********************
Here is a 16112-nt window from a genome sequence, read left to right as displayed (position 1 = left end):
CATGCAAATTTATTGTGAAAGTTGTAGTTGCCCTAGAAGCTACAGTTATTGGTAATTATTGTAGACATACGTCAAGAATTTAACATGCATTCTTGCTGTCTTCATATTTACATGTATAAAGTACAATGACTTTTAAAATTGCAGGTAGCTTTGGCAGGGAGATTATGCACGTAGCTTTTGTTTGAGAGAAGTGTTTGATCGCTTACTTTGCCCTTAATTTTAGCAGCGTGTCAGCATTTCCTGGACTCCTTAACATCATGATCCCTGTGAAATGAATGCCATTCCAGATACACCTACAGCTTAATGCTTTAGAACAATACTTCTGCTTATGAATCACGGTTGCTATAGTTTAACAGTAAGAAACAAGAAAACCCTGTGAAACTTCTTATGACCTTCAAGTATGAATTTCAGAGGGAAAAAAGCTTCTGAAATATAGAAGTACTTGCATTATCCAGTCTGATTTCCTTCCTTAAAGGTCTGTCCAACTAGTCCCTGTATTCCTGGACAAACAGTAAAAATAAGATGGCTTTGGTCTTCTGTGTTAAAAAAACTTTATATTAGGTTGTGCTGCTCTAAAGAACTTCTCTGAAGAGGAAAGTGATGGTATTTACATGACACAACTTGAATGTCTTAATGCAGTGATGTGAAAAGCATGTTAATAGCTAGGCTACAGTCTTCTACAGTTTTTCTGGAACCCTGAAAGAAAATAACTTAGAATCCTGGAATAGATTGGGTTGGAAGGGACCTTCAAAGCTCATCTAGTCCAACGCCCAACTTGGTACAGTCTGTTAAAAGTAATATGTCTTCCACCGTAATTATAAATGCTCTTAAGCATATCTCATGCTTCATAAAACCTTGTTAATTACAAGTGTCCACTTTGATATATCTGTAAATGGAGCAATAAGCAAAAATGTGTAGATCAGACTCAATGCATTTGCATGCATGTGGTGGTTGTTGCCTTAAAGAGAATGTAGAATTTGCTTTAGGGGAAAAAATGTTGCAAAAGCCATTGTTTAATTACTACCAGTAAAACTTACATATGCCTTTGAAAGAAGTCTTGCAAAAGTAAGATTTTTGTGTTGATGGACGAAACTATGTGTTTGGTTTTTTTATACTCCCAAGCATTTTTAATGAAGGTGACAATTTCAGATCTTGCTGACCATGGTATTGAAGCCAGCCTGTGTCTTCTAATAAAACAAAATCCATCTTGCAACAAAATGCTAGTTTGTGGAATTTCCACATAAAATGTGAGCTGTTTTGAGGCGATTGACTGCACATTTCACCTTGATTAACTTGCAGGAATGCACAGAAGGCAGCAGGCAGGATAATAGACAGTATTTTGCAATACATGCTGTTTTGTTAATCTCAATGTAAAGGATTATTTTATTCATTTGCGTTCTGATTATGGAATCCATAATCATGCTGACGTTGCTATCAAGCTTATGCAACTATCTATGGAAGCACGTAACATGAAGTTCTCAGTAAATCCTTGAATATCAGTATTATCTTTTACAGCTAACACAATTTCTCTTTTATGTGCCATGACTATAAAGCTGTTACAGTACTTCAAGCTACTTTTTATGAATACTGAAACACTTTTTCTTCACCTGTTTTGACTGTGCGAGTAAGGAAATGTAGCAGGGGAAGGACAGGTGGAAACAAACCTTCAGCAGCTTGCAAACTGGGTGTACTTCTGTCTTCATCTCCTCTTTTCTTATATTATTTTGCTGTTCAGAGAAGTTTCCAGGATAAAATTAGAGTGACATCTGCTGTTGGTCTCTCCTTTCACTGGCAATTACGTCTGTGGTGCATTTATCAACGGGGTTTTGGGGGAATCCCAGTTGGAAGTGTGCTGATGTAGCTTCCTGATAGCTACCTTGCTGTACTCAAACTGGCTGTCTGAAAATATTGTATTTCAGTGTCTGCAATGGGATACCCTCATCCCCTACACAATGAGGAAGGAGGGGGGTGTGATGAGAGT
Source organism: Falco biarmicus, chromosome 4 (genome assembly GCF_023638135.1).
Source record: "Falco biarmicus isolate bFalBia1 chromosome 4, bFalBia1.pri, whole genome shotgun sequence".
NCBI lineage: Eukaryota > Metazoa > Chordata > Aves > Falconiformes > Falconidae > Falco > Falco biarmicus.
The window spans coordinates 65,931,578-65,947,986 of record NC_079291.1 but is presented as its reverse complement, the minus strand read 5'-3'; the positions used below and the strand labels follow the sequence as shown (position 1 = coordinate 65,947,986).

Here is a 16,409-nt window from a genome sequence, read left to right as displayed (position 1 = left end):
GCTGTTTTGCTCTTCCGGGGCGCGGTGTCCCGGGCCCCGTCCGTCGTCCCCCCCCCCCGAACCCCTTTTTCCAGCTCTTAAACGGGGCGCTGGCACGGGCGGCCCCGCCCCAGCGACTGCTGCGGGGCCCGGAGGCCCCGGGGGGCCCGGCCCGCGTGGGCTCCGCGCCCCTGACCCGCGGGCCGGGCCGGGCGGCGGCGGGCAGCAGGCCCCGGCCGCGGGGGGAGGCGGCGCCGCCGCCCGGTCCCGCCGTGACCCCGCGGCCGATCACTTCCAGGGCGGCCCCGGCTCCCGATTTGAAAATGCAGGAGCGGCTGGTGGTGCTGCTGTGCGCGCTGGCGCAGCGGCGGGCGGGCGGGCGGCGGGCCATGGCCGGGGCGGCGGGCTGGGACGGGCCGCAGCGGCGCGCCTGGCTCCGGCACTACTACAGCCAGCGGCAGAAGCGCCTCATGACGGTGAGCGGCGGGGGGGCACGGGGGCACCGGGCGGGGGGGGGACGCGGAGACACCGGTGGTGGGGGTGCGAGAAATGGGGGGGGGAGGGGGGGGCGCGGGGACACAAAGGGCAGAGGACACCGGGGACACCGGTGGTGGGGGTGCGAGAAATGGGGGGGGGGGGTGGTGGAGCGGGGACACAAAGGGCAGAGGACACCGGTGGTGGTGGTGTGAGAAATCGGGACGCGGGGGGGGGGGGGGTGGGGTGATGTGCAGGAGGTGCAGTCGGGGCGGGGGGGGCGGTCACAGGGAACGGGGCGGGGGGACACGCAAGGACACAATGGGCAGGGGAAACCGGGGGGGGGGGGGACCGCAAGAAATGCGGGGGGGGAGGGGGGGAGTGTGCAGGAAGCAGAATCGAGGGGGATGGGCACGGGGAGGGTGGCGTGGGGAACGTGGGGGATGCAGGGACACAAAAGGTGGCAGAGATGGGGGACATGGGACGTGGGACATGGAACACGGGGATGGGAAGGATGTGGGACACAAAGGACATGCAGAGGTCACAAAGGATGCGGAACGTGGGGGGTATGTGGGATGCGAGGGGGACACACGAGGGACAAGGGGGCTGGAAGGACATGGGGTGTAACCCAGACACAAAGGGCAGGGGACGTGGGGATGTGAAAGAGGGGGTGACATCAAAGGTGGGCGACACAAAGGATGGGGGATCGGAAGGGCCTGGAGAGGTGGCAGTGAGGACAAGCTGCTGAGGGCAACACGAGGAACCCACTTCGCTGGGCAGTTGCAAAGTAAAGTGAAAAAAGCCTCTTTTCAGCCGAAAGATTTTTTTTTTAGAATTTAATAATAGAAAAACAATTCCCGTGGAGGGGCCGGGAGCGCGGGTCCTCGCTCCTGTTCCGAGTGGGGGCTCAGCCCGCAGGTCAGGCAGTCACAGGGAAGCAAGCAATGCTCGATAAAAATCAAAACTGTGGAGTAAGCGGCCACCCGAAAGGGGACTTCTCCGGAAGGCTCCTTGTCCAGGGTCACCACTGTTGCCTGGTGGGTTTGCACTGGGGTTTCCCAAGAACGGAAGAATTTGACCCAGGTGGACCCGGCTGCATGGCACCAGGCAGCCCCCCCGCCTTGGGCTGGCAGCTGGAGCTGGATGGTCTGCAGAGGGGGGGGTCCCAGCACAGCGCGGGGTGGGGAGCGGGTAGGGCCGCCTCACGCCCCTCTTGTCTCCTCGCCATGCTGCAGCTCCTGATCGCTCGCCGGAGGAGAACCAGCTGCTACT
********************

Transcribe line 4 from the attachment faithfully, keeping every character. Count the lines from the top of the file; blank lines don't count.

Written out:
Source record: "Falco biarmicus isolate bFalBia1 chromosome 4, bFalBia1.pri, whole genome shotgun sequence".